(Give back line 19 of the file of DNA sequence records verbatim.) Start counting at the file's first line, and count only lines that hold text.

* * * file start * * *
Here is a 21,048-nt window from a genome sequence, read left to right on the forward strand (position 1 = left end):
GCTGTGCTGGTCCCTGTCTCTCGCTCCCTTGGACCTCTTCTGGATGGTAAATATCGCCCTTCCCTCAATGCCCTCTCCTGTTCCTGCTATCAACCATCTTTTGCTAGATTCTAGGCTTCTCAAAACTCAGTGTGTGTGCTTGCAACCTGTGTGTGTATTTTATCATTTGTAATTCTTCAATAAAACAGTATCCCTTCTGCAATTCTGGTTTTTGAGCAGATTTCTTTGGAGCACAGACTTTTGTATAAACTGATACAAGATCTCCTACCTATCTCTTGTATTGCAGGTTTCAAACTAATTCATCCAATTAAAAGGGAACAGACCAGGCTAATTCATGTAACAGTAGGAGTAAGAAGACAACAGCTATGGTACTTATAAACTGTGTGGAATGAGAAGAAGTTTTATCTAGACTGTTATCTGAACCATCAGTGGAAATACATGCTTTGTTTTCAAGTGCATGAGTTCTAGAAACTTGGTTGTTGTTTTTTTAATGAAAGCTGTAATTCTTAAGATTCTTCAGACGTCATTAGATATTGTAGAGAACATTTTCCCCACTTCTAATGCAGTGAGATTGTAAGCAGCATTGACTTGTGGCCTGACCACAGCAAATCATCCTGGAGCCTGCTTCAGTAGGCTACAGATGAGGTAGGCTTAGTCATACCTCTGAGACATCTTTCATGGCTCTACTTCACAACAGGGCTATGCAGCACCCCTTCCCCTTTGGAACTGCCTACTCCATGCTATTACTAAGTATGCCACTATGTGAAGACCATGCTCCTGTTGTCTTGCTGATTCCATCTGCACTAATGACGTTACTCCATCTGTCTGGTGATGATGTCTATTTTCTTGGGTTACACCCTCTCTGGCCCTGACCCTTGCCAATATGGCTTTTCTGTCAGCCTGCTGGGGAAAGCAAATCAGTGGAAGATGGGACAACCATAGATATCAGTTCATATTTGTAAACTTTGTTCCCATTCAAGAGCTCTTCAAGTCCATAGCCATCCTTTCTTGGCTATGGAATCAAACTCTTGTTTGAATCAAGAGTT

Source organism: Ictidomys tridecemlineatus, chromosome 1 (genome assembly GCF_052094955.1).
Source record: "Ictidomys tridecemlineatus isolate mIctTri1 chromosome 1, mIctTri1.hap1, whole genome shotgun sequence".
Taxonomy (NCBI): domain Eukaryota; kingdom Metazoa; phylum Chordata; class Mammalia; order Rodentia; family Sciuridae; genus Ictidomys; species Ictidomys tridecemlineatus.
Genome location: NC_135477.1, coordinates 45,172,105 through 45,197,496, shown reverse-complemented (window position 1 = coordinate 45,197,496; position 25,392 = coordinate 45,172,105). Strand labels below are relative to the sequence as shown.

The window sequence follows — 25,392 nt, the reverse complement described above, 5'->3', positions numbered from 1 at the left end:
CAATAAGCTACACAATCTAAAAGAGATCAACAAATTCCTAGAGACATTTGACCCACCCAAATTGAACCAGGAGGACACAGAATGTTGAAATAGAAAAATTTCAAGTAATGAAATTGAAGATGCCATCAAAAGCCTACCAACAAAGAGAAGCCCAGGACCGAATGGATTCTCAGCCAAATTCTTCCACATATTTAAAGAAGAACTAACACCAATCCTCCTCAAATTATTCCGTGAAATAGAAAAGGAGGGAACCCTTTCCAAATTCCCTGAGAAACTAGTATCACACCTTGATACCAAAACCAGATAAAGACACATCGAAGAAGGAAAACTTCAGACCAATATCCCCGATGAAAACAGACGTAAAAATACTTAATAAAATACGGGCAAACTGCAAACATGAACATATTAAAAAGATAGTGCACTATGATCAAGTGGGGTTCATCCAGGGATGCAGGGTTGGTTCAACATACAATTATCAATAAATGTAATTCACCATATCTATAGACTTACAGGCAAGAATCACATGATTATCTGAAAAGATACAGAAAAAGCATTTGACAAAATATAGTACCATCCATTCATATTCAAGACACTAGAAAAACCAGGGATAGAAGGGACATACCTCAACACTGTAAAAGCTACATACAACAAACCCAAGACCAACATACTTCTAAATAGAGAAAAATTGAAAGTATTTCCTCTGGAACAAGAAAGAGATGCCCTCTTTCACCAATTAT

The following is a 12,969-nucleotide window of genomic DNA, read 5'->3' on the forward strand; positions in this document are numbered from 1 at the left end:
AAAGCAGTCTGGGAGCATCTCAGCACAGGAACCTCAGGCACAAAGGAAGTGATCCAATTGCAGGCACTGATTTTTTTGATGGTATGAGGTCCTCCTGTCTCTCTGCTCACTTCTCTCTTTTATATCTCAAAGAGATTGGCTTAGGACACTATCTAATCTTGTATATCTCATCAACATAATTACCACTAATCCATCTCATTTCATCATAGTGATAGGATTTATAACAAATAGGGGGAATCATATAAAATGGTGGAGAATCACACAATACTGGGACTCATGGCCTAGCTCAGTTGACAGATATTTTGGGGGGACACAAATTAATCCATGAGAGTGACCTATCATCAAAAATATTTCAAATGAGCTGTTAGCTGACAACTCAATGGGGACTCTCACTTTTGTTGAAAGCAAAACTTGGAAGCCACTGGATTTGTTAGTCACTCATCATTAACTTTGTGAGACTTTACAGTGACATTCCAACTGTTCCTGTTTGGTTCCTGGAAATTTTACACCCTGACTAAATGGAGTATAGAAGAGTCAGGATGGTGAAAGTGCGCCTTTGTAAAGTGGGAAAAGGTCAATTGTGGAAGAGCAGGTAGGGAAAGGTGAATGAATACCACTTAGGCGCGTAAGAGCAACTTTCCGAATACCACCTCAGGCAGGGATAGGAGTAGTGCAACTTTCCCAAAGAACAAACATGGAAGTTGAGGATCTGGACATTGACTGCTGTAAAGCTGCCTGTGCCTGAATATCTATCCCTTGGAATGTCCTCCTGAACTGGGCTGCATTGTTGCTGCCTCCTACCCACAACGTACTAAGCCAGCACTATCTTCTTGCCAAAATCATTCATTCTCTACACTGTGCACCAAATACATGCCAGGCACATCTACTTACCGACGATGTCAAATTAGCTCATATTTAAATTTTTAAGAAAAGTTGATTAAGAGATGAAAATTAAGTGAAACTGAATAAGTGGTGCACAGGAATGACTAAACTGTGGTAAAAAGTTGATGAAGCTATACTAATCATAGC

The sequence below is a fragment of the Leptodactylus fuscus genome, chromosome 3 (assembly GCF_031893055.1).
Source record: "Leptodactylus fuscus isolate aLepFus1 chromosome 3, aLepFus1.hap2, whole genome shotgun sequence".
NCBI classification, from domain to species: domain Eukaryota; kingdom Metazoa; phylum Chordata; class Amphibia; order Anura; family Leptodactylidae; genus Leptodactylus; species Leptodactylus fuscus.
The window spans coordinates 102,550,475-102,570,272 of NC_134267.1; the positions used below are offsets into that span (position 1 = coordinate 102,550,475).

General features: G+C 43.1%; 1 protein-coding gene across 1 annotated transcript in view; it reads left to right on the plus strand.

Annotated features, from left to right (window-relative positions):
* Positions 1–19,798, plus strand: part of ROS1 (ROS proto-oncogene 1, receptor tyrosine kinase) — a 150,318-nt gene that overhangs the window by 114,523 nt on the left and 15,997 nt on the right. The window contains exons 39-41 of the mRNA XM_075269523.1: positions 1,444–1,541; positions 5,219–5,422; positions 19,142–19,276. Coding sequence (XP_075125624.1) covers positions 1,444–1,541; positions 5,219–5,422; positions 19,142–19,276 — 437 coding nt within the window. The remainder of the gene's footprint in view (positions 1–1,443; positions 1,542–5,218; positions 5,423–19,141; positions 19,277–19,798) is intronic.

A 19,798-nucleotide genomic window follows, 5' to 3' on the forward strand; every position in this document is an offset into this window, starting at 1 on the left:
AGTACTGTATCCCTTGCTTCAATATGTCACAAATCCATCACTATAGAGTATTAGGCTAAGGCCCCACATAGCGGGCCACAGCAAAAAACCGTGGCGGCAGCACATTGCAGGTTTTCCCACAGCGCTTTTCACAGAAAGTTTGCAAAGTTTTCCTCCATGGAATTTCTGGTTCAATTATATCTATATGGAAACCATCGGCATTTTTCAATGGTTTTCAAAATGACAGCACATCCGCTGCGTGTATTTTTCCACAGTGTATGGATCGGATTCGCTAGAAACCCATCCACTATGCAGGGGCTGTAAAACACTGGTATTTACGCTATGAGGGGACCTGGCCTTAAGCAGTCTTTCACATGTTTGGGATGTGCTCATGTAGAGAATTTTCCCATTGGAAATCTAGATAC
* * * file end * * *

AGTACTGTATCCCTTGCTTCAATATGTCACAAATCCATCACTATAGAGTATTAGGCTAAGGCCCCACATAGCGGGCCACAGCAAAAAACCGTGGCGGCAGCACATTGCAGGTTTTCCCACAGCGCTTTTCACAGAAAGTTTGCAAAGTTTTCCTCCATGGAATTTCTGGTTCAATTATATCTATATGGAAACCATCGGCATTTTTCAATGGTTTTCAAAATGACAGCACATCCGCTGCGTGTATTTTTCCACAGTGTATGGATCGGATTCGCTAGAAACCCATCCACTATGCAGGGGCTGTAAAACACTGGTATTTACGCTATGAGGGGACCTGGCCTTAAGCAGTCTTTCACATGTTTGGGATGTGCTCATGTAGAGAATTTTCCCATTGGAAATCTAGATAC